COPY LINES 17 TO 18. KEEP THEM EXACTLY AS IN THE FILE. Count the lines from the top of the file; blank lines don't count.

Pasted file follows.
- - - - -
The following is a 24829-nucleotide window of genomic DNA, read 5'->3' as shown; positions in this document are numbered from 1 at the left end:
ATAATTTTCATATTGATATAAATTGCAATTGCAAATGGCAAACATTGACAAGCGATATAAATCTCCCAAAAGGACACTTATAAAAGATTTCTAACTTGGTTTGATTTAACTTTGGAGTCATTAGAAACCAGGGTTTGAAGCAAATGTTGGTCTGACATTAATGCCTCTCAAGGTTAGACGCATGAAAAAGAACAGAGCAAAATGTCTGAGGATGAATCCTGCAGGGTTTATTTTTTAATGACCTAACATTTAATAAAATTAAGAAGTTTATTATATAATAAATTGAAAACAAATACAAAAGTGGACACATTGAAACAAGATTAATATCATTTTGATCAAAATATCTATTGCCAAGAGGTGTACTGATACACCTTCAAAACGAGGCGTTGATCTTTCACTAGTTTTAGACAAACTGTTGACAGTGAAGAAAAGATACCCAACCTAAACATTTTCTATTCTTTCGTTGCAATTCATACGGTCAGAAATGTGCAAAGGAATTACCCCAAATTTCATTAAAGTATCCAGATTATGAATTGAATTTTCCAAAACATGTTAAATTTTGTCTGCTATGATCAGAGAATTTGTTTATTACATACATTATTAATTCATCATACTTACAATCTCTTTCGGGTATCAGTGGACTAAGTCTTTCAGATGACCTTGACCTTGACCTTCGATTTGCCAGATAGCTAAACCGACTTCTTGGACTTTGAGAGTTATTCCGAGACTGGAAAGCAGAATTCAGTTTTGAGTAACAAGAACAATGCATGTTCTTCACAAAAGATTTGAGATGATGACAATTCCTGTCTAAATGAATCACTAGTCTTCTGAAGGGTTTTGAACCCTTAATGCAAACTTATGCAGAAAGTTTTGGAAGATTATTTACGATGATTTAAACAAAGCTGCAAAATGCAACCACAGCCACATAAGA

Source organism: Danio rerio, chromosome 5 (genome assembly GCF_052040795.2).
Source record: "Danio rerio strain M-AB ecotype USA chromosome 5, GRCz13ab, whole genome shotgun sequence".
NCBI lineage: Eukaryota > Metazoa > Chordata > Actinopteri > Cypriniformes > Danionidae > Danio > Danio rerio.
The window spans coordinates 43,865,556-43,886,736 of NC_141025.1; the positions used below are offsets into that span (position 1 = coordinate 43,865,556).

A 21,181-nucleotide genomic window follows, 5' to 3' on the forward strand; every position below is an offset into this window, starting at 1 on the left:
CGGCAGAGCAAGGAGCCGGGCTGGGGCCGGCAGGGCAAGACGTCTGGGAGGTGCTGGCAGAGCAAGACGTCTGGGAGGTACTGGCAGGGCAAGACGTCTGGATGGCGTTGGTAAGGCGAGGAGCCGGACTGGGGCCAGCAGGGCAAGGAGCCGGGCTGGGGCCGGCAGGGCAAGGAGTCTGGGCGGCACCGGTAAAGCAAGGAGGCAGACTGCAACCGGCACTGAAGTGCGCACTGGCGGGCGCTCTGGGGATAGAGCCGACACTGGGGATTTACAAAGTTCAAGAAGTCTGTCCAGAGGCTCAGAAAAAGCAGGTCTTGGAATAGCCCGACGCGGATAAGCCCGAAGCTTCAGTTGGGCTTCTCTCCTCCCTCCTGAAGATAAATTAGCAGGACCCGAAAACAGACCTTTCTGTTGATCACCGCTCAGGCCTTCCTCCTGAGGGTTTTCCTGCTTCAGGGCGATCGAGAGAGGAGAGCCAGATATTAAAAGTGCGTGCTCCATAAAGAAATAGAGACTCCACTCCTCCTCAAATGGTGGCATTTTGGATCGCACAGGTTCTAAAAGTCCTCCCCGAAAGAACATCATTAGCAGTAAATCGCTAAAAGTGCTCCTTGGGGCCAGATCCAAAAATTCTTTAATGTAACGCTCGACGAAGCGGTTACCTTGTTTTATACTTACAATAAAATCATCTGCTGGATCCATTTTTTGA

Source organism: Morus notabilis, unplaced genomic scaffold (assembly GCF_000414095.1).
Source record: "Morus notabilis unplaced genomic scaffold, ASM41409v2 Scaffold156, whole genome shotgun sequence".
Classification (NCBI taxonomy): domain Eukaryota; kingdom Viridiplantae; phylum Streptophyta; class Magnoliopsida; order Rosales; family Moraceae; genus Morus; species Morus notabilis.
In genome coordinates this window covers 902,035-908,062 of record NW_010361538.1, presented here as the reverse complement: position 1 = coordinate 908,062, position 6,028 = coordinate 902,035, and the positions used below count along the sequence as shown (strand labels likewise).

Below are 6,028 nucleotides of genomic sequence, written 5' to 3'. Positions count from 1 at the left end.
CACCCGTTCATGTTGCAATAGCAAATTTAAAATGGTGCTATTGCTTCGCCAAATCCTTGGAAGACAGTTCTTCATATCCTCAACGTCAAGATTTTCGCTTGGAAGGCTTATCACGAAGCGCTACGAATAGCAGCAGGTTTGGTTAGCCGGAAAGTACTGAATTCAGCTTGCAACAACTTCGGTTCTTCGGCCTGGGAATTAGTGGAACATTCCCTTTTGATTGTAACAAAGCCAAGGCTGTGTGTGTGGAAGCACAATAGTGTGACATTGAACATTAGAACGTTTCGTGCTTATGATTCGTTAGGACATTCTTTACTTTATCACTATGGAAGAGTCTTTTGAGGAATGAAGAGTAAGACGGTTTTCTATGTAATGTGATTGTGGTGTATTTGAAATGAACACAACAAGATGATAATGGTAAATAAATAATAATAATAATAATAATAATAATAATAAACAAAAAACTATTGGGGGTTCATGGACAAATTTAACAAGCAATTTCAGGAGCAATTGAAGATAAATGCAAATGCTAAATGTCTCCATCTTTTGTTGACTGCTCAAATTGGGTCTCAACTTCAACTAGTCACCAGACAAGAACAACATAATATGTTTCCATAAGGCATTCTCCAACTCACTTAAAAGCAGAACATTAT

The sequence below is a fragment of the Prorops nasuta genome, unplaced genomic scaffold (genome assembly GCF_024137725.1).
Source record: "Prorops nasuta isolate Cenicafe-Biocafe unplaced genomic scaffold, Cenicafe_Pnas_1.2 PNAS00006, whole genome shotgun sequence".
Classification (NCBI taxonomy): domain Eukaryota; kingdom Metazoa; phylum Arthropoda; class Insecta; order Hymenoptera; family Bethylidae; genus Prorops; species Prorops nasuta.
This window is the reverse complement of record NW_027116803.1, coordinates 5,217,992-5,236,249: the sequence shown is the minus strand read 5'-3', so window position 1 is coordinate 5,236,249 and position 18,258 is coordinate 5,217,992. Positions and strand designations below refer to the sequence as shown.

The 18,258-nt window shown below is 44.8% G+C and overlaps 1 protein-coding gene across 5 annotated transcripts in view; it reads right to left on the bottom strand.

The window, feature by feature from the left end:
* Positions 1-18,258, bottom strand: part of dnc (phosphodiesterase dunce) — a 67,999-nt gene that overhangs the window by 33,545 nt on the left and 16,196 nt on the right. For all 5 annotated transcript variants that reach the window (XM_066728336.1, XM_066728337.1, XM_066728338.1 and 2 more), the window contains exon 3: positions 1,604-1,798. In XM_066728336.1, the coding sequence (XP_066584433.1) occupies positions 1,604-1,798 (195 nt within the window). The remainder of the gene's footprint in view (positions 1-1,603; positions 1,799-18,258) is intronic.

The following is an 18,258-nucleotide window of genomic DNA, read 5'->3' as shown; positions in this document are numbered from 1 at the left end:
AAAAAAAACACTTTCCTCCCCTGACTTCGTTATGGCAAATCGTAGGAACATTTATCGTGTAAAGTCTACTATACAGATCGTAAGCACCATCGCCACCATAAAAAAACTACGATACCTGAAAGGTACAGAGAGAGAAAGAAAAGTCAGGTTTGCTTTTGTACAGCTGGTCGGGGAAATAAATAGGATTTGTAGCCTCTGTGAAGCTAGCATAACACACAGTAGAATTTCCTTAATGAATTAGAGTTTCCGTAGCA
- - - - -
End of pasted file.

Classification (NCBI taxonomy): domain Eukaryota; kingdom Metazoa; phylum Arthropoda; class Insecta; order Hymenoptera; family Bethylidae; genus Prorops; species Prorops nasuta.
This window is the reverse complement of record NW_027116803.1, coordinates 5,217,992-5,236,249: the sequence shown is the minus strand read 5'-3', so window position 1 is coordinate 5,236,249 and position 18,258 is coordinate 5,217,992. Positions and strand designations below refer to the sequence as shown.